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Sinusitis

Sinusitis is the inflammation of the lining of the air-filled cavities within the bones of the face. They are called paranasal sinuses because they are located next to the nose.

The normal function of sinuses is to help to warm the temperature and control the humidity of the air reaching the lungs. The sinuses produce mucus which is drained into the nose through small ducts. If these ducts become obstructed, the mucus can be trapped in the cavities and become infected.

Sinusitis can be classified as acute (clears up within 12 weeks) or chronic (persists more than 12 weeks).

After examination at the clinic, Professor Lack may recommend diagnostic tests such as MRI or CT scans.

Symptoms of sinusitis

Symptoms of sinusitis may include:

  • Blocked nose
  • Thick nasal discharge
  • Headache or toothache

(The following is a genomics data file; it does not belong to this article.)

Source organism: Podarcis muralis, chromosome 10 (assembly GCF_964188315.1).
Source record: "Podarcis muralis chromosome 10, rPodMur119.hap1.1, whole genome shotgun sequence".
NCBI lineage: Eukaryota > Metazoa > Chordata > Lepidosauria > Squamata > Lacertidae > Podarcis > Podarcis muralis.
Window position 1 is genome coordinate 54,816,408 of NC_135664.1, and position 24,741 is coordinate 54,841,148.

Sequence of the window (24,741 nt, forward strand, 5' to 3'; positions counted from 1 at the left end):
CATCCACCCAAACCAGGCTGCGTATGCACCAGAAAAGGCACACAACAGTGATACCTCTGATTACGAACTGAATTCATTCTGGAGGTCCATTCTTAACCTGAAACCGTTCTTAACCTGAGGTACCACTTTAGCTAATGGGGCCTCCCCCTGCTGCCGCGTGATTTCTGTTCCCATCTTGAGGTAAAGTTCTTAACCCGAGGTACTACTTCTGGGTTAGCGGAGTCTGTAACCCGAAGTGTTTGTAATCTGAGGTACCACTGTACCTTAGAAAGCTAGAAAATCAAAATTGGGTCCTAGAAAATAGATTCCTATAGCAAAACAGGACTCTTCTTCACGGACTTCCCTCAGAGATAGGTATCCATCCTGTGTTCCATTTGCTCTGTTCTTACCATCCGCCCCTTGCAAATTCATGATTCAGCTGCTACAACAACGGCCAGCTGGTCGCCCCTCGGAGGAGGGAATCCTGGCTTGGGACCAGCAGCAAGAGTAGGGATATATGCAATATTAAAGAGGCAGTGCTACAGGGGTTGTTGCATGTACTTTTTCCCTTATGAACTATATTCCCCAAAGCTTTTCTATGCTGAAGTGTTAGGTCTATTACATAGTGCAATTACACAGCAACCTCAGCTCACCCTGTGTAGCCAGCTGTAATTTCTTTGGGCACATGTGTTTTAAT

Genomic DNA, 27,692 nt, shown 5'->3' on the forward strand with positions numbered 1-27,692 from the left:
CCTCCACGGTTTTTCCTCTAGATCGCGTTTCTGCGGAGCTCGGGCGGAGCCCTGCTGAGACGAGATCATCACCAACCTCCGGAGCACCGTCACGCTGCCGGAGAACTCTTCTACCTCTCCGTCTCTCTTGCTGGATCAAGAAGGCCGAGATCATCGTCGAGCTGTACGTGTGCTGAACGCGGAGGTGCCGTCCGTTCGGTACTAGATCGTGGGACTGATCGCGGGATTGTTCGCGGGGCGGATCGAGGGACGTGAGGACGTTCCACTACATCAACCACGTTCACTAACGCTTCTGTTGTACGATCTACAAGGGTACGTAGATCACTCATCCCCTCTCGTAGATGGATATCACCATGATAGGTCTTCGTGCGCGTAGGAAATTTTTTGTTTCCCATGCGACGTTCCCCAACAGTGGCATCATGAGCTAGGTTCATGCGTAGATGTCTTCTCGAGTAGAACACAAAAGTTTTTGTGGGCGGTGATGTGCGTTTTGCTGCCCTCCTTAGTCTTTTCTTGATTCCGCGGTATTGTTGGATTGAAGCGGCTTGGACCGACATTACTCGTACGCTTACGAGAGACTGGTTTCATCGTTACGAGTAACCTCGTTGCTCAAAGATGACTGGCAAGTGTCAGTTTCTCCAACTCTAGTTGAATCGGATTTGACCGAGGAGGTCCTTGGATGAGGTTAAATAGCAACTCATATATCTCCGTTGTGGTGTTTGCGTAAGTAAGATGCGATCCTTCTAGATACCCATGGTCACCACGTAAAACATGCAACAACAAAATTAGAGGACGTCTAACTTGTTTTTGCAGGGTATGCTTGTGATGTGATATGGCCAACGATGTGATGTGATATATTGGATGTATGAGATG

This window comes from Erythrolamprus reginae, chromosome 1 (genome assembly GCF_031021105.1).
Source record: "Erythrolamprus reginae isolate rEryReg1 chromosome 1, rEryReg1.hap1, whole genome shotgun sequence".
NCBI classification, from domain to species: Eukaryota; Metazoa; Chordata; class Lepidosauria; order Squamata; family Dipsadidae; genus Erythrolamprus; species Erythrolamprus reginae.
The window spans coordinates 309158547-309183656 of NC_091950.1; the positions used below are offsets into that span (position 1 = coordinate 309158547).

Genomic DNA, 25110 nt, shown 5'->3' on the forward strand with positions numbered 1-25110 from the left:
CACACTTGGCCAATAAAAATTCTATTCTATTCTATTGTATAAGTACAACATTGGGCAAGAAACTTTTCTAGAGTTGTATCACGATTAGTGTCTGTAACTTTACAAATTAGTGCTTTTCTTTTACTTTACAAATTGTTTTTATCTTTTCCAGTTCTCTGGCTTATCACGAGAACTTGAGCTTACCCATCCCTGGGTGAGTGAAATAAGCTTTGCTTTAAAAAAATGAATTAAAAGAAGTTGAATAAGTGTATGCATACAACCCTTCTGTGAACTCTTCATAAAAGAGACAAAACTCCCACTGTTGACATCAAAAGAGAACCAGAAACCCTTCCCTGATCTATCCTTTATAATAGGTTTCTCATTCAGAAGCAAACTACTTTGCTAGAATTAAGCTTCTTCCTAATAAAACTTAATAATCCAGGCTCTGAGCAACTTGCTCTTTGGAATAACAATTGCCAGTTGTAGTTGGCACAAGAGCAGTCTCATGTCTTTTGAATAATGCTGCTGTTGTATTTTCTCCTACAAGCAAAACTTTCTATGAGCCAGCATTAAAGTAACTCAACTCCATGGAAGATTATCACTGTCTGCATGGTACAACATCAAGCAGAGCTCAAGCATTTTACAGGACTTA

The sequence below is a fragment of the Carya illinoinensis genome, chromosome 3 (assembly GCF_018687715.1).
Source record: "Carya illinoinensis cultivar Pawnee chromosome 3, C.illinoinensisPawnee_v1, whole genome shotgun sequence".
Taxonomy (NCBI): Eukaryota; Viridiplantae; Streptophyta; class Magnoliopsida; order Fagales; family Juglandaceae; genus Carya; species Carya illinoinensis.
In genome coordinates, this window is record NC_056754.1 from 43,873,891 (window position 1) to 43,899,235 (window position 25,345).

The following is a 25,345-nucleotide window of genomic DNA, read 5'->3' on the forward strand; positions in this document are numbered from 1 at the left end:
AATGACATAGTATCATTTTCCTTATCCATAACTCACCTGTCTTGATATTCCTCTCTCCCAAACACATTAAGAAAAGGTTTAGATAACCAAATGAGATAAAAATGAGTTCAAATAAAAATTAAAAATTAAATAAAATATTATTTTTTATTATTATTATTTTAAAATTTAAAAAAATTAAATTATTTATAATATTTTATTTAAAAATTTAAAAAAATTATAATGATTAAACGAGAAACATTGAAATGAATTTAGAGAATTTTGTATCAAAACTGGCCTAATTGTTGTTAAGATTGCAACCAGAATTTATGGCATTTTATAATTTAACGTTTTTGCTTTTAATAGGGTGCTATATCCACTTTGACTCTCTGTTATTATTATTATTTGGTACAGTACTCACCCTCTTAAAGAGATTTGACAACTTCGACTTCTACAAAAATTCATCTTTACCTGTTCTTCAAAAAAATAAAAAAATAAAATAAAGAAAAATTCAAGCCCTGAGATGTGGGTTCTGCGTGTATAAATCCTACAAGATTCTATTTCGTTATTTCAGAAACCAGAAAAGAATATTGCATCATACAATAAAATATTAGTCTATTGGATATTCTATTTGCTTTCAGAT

• Tenderness and facial pain, especially when the patient lean forwards.
  • Fever
  • Post-nasal drip (a sensation of sticky mucus at the back of the throat)

Children can present with:

  • Mouth breathing and have difficulty feeding.
  • Irritability
  • Speech may sound nasal

Patients may also experience:

  • Tiredness
  • Coughing
  • Loss of taste and smell
  • Pressure in your ears
  • Bad breath (halitosis)
  • General malaise
  • Throat clearing

Causes of sinusitis include infections (viral, bacterial, fungus), irritants (tobacco, chemicals, pollution), allergies, structural abnormalities causing narrowing of nose passages (trauma, nasal polyps) and, very rarely, cystic fibrosis.